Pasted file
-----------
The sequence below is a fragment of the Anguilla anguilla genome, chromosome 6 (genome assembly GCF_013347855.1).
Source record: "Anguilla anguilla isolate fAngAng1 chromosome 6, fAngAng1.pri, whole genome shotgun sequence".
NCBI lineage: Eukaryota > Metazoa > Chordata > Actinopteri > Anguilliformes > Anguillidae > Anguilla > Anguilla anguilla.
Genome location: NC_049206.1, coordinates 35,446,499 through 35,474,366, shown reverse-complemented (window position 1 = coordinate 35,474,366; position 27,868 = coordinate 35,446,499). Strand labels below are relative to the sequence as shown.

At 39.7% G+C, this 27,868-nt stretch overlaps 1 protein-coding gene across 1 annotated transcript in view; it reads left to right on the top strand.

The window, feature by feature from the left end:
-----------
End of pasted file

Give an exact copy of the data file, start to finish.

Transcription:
The sequence below is a fragment of the Anguilla anguilla genome, chromosome 6 (genome assembly GCF_013347855.1).
Source record: "Anguilla anguilla isolate fAngAng1 chromosome 6, fAngAng1.pri, whole genome shotgun sequence".
NCBI lineage: Eukaryota > Metazoa > Chordata > Actinopteri > Anguilliformes > Anguillidae > Anguilla > Anguilla anguilla.
Genome location: NC_049206.1, coordinates 35,446,499 through 35,474,366, shown reverse-complemented (window position 1 = coordinate 35,474,366; position 27,868 = coordinate 35,446,499). Strand labels below are relative to the sequence as shown.

At 39.7% G+C, this 27,868-nt stretch overlaps 1 protein-coding gene across 1 annotated transcript in view; it reads left to right on the top strand.

The window, feature by feature from the left end: